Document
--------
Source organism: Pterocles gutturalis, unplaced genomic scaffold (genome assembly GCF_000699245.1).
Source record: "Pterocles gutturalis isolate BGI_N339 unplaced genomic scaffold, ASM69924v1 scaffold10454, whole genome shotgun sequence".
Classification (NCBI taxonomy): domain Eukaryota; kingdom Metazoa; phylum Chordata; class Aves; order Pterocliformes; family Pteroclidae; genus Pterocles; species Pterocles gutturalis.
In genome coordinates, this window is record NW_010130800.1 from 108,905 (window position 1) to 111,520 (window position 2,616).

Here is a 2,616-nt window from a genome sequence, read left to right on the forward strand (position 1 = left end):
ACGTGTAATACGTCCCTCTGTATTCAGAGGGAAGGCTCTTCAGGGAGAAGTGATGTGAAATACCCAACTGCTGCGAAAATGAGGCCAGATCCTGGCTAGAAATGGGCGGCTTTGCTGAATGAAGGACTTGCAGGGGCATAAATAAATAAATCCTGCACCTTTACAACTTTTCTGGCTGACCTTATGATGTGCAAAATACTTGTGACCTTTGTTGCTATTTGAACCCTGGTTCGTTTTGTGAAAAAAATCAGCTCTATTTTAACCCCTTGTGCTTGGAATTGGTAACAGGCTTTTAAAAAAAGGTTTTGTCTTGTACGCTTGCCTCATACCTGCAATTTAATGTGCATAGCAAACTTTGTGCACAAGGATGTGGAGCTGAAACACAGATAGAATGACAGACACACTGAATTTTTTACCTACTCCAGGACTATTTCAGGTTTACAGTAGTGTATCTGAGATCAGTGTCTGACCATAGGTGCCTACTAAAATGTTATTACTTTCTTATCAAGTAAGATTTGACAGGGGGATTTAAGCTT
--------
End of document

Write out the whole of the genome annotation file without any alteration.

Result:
Source organism: Pterocles gutturalis, unplaced genomic scaffold (genome assembly GCF_000699245.1).
Source record: "Pterocles gutturalis isolate BGI_N339 unplaced genomic scaffold, ASM69924v1 scaffold10454, whole genome shotgun sequence".
Classification (NCBI taxonomy): domain Eukaryota; kingdom Metazoa; phylum Chordata; class Aves; order Pterocliformes; family Pteroclidae; genus Pterocles; species Pterocles gutturalis.
In genome coordinates, this window is record NW_010130800.1 from 108,905 (window position 1) to 111,520 (window position 2,616).

Here is a 2,616-nt window from a genome sequence, read left to right on the forward strand (position 1 = left end):
ACGTGTAATACGTCCCTCTGTATTCAGAGGGAAGGCTCTTCAGGGAGAAGTGATGTGAAATACCCAACTGCTGCGAAAATGAGGCCAGATCCTGGCTAGAAATGGGCGGCTTTGCTGAATGAAGGACTTGCAGGGGCATAAATAAATAAATCCTGCACCTTTACAACTTTTCTGGCTGACCTTATGATGTGCAAAATACTTGTGACCTTTGTTGCTATTTGAACCCTGGTTCGTTTTGTGAAAAAAATCAGCTCTATTTTAACCCCTTGTGCTTGGAATTGGTAACAGGCTTTTAAAAAAAGGTTTTGTCTTGTACGCTTGCCTCATACCTGCAATTTAATGTGCATAGCAAACTTTGTGCACAAGGATGTGGAGCTGAAACACAGATAGAATGACAGACACACTGAATTTTTTACCTACTCCAGGACTATTTCAGGTTTACAGTAGTGTATCTGAGATCAGTGTCTGACCATAGGTGCCTACTAAAATGTTATTACTTTCTTATCAAGTAAGATTTGACAGGGGGATTTAAGCTT